All Townsend Fellows

Katie Kadue Image
Katie Kadue, Comparative Literature
Dissertation Fellow
2015-2016

In her dissertation, “‘The living labours of publick men’: Poetic Production as Domestic Practice from Rabelais to Milton,” Katie Kadue explores how early modern French and English male authors conceived of their work as a form of domestic and reproductive labor, better understood as iterative rather than innovative.

Elena Schneider Image
Assistant Professor Fellow
2015-2016

In “The Occupation of Havana: Slavery, War, and Empire in the Eighteenth Century,” Elena Schneider studies the interconnected histories of British and Spanish empires through the eighteenth-century British occupation of Havana.

Elisa Tamarkin Image
Associate Professor Fellow
2015-2016

Elisa Tamarkin offers a history of the ideas of “relevant” and “irrelevant” knowledge after 1800 in her book project, “Apropos of Nothing: Histories of Relevance and Irrelevance.”

Églantine Colon Image
Assistant Professor Fellow
2015-2016

Églantine Colon studies the function of banlieues, urban peripheries, in contemporary aesthetic production and critical theory in her book project, “Tenir la marge. Poétiques et politiques du précaire (Holding the Margin: The Poetics and Politics of Precarity).”

Brandon White
Brandon White, English
Dissertation Fellow
2015-2016

In his dissertation, “Artless: Ignorance in the Novel and the Making of Modern Character,” Brandon White argues that modernist novelists retained a model of characterization that remained readable to a wide audience, but repurposed that model to help readers unlearn socially imposed standards.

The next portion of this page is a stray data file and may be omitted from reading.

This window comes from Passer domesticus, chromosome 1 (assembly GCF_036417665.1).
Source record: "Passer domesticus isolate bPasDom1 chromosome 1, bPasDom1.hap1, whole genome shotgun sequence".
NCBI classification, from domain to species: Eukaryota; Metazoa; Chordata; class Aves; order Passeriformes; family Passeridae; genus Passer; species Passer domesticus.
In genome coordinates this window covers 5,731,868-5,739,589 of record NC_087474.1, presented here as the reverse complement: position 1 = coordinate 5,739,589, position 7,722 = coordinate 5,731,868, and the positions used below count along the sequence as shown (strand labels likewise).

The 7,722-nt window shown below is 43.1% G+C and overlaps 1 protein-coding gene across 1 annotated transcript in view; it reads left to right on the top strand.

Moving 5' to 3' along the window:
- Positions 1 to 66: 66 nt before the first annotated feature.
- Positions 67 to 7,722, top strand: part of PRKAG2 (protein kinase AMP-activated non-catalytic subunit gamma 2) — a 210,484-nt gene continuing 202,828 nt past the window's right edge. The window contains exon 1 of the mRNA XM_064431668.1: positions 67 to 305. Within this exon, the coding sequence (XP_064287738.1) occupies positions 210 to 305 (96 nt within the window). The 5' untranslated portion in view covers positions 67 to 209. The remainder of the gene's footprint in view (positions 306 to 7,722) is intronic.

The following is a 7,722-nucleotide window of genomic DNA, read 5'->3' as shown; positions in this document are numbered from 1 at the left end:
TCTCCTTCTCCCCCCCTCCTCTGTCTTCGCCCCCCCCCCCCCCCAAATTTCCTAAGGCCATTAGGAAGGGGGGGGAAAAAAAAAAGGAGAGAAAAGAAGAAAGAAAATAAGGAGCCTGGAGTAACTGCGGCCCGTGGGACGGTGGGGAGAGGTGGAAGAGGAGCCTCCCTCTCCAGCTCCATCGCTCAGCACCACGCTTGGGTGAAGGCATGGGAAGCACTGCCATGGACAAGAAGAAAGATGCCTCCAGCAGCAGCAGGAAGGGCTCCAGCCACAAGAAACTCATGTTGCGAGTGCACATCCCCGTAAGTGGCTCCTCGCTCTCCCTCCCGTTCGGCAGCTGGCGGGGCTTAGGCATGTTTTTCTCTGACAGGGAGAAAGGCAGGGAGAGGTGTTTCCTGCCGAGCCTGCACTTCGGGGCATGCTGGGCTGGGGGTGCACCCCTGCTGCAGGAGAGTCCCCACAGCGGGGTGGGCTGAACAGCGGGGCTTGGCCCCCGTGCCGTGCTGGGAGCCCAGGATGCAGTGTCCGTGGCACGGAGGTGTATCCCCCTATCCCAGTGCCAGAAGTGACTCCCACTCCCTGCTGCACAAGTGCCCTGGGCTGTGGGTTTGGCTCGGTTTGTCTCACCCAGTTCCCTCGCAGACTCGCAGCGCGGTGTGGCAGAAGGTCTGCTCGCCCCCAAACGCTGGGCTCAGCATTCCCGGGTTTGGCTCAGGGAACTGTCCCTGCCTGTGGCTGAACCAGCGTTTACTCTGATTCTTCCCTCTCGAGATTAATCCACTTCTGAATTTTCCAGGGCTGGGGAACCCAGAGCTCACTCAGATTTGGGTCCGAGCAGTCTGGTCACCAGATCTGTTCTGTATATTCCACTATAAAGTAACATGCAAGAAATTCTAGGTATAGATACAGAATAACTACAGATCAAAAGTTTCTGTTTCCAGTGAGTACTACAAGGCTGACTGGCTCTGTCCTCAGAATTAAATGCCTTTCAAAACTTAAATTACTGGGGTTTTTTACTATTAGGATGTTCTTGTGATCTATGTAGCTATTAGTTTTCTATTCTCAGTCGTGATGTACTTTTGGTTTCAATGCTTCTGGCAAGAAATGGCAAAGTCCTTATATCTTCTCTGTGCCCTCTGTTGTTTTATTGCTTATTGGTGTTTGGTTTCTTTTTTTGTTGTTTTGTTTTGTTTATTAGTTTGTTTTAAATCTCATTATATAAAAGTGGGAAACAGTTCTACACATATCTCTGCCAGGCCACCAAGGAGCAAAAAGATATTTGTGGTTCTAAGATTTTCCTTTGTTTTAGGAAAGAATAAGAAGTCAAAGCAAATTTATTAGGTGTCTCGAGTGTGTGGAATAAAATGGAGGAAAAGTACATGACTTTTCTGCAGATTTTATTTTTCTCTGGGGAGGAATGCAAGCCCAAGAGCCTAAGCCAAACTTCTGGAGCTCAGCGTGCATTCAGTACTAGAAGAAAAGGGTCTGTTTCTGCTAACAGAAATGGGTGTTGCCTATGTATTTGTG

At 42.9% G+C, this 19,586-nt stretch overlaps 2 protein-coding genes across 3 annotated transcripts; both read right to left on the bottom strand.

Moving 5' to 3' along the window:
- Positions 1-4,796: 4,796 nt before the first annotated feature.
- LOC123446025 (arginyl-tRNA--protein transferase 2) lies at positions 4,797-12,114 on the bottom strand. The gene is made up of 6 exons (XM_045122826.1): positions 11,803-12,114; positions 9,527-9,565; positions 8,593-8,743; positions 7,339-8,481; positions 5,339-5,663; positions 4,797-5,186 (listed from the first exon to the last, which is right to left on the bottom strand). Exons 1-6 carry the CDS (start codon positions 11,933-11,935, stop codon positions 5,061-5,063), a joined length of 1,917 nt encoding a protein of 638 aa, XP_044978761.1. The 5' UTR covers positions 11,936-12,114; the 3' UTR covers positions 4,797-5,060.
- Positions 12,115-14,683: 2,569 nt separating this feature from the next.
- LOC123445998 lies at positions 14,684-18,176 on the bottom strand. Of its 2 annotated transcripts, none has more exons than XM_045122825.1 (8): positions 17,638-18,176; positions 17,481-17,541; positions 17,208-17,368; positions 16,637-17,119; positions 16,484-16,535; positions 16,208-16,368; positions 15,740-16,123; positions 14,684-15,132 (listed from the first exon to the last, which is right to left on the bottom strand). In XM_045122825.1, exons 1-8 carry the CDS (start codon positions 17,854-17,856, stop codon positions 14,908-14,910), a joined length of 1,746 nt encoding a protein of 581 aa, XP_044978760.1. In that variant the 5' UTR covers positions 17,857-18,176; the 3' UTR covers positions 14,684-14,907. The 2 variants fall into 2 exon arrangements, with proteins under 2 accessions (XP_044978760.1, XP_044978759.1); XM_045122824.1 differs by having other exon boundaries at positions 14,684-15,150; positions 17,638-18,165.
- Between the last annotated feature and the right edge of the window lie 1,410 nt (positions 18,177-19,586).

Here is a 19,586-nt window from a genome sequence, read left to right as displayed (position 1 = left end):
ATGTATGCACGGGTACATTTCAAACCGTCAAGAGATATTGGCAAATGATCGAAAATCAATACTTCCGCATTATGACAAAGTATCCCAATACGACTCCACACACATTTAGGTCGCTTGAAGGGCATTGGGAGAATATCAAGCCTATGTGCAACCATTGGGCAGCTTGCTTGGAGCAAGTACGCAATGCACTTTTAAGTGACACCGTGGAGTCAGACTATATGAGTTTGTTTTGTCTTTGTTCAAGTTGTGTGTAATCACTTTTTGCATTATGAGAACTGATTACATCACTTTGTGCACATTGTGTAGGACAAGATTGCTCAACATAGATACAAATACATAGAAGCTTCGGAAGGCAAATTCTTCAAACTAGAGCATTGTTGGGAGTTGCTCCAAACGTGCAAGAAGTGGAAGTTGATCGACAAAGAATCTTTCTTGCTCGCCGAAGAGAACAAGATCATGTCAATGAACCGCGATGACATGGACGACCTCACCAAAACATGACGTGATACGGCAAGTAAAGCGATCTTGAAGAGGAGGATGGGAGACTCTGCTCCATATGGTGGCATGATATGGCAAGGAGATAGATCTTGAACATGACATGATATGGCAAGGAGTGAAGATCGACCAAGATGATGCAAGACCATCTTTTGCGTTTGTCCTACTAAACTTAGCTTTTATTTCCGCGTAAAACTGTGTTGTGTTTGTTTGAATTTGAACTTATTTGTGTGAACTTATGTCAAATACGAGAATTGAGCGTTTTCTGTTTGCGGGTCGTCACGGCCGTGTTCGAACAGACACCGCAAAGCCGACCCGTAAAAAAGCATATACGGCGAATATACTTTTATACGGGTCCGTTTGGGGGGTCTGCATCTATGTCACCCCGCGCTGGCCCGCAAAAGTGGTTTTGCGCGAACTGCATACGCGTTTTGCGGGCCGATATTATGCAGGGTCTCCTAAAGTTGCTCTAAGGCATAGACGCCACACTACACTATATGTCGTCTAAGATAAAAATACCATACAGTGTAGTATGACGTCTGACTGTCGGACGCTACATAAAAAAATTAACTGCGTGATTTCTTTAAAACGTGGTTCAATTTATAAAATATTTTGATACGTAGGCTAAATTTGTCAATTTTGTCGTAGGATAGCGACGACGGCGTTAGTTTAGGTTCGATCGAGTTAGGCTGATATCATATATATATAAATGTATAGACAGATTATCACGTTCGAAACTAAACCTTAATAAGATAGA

Photo of Shannon Chamberlain
Dissertation Fellow
2014-2015

In her dissertation, “Contested Sympathies: Adam Smith and Late Eighteenth-­Century Epistolarity,” Shannon Chamberlain identifies this change with influential ethical thinking about the nature of sympathy and communities of readers, particularly in Adam Smith's The Theory of Moral Sentiments.

Julia Bryan-Wilson photo
Julia Bryan-Wilson, History of Art
Associate Professor Fellow
2014-2015

In her book project, “Craft Crisis: Handmade Art and Activism since 1970,” Julia Bryan-Wilson examines how artists and activists in the U.S., Chile, and England have used textile hand-making to propose alternative economic and political models of making.

Jeffrey Skoller photo
Jeffrey Skoller, Film & Media
Associate Professor Fellow
2014-2015

Jeffrey Skoller’s essay film “Private Commons, and the Ends of Public Space” explores a series of questions concerning the privatization of a range of public spaces.

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